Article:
Monday, October 8, 2018

Florida's National Guard: Since 1565 - We Went There

I know history is important to Floridians, but this one seems to be a bit of a reach. Our National Guard unit (at least on the license plate) professes that it has been established since 1565. When I saw that, I figured it was referring to some kind of Colonial National Guard in New England. Nope, it's ours, with all of its ups and downs over the years.


Our United States National Guard, according to the plate, seems to have gotten its start in Florida well before there was a United States. And well before Florida was part of the states that aligned to become the United States (Colonies). We're talking Spanish rule. That would mean that we'd have to add the massacre of the French at Matanzas in 1565 as part of our National Guard's history. Matanzas, by the way, means "killings." That's just a little messed up, that the very first acts of our Florida National Guard (militia then) included attacking French settlers at Fort Caroline and then killing a bunch of French Huguenots who would not become Catholics near St. Augustine. Maybe we should change it to, "Since 1566." Or, we could count the French soldiers who were at Fort Caroline (1565-1565) as the co-first National Guard, only for France rather than Spain or England. I dunno. 

Or, why not take it back even further, and say it's been around since the local Indians weren't called Indians by anyone? I am sure some of the indigenous tribes here fought with each other all the way back to when they first arrived. The plate could read, "Since 10,000BC." Now that's a history. I know, it's not our common history, which seems to include the Spanish rule here to some degree, even though I am not sure there are any surviving Dons in the area. And I don't think Spain itself currently brags too much about 1565.

The Florida National Guard, while still part of Spain, was attacked by South Carolina (part of Great Britain) back in 1702 as part of Queen Anne's War, and one result was the Apalachee Massacre and loss of missions in North Florida. Our National Guard would have also fought against the English in the Yamasee War and First Seminole War. Then we switched sides and were part of Great Britain for 20 years. Keep in mind that this is now post-American Revolution. So our Florida National Guard would have spent 20 years protecting it's people from the United States of America.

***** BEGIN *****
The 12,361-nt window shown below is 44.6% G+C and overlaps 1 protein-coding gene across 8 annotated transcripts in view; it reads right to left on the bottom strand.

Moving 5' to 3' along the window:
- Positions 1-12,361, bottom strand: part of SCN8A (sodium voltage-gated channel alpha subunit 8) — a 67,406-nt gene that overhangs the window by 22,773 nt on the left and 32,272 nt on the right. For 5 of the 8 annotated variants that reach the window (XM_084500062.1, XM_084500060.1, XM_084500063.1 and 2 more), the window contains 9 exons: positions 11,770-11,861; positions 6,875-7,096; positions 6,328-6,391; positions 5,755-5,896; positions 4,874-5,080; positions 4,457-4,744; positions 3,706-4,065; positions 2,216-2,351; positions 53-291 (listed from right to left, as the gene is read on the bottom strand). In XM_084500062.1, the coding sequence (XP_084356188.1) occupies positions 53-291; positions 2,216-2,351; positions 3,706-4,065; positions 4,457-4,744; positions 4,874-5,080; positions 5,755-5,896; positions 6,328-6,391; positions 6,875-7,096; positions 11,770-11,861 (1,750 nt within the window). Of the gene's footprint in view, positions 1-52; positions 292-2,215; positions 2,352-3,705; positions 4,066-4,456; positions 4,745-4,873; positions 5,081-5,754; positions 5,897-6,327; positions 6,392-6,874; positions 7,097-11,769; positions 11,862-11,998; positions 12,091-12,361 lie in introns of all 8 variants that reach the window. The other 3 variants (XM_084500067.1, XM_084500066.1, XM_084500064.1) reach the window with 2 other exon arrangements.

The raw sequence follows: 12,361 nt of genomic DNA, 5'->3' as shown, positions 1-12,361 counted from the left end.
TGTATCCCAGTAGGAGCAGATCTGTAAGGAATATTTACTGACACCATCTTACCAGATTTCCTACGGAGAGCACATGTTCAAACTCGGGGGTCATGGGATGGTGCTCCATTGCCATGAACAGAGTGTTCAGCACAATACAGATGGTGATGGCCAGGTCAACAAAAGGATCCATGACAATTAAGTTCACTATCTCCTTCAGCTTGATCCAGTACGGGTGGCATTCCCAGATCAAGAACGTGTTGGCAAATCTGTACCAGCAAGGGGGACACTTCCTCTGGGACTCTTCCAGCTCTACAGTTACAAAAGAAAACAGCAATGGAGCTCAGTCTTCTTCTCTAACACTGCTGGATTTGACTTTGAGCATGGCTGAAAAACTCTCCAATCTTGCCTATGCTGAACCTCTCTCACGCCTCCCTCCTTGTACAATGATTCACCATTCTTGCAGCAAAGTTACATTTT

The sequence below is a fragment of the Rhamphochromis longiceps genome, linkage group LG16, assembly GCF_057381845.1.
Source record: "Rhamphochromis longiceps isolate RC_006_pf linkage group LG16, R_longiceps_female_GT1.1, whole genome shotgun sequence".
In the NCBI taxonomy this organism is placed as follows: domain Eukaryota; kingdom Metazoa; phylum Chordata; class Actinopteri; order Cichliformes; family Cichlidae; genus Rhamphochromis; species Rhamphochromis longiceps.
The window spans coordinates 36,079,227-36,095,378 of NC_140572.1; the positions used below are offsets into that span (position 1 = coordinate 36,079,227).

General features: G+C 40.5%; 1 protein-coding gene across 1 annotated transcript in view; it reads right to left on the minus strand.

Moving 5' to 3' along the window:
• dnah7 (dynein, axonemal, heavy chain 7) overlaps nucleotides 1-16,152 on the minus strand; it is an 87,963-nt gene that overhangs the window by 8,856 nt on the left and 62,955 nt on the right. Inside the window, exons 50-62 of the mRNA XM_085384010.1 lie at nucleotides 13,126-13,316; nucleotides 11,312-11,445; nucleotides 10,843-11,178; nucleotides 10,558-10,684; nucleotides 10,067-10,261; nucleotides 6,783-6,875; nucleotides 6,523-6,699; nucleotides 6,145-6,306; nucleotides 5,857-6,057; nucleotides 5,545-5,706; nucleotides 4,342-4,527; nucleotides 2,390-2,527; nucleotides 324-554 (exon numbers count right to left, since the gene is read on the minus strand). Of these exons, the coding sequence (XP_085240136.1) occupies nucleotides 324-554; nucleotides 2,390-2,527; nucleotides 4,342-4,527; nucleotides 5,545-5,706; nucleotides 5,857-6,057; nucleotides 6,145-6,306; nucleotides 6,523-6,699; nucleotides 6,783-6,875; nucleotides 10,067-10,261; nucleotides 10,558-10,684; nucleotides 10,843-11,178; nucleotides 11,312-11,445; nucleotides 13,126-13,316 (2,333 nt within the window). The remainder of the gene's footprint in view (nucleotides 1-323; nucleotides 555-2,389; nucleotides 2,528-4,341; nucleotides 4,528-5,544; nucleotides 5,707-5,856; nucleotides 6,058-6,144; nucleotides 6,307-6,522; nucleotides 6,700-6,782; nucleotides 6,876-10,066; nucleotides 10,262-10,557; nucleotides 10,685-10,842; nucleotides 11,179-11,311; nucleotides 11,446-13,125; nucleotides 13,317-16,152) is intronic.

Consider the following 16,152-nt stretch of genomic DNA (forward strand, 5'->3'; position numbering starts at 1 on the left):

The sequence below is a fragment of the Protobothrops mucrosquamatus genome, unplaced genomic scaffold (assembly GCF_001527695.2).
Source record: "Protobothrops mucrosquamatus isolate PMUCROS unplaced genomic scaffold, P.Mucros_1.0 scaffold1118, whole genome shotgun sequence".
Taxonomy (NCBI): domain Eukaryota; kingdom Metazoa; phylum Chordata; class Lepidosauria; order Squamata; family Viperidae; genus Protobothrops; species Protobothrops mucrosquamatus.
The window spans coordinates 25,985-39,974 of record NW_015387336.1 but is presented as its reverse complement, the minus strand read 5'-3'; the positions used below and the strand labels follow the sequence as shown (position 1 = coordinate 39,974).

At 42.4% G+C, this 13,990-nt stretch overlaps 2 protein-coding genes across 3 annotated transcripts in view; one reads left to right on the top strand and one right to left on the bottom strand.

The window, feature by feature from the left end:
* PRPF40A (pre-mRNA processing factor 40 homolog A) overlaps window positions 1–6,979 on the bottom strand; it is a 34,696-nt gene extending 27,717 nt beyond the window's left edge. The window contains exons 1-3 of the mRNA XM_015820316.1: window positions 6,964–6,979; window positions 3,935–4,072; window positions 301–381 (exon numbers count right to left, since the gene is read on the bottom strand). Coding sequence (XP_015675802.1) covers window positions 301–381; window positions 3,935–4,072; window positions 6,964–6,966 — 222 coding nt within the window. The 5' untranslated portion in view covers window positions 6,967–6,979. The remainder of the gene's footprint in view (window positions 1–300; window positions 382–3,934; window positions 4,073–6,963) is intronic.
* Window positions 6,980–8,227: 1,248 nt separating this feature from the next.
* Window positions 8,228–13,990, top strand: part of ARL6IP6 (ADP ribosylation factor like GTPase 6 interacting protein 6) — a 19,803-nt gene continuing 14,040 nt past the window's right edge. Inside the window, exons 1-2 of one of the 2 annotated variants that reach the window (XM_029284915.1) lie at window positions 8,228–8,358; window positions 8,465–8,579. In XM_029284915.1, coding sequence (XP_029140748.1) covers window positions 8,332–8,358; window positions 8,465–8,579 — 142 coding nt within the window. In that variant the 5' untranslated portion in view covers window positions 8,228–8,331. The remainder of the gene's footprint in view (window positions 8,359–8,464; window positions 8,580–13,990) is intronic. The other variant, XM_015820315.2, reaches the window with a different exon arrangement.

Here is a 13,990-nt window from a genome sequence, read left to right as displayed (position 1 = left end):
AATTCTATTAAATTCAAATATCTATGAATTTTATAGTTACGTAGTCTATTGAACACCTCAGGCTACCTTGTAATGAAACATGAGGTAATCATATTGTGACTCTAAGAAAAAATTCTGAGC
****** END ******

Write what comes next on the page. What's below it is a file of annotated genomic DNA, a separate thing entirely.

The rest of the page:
In 1821, the Florida National Guard became part of the United States and could now help eradicate any enemies that were probably once allies, like Brits, Spaniards (if there were any), and Indians. But then it spent the Civil War at war with the United States of America. I guess there could be some argument that the pro-Union militia also existed in Florida at this time, so we kind of had a split National Guard unit, fighting against itself for land no one really wanted.

The Florida State Troops were formed in 1888, and then the Militia Act of 1903 formed the current United States National Guard system. I guess that sums it up, in a very Wikipedia-like fashion. But when and how did we decide to say it's been around so long? The official Florida National Guard webpage, which my browser won't let me access because it's not https secure, seems to agree with the 1565 date, as do news outlets that have discussed the recent anniversaries (450 in 2016). So, is there a point in questioning this grand history?